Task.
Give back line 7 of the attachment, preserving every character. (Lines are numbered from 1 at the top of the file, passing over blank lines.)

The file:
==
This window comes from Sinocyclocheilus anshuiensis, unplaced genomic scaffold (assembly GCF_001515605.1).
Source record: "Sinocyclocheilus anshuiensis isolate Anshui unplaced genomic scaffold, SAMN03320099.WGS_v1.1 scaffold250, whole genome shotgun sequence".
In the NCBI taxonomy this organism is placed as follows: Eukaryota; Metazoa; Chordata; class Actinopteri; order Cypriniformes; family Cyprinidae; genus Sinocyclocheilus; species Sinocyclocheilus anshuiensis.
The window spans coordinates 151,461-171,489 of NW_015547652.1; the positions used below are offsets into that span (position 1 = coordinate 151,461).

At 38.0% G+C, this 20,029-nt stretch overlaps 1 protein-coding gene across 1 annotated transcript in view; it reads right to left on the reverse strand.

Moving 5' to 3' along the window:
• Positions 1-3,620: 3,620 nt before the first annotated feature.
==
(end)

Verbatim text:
• Positions 1-3,620: 3,620 nt before the first annotated feature.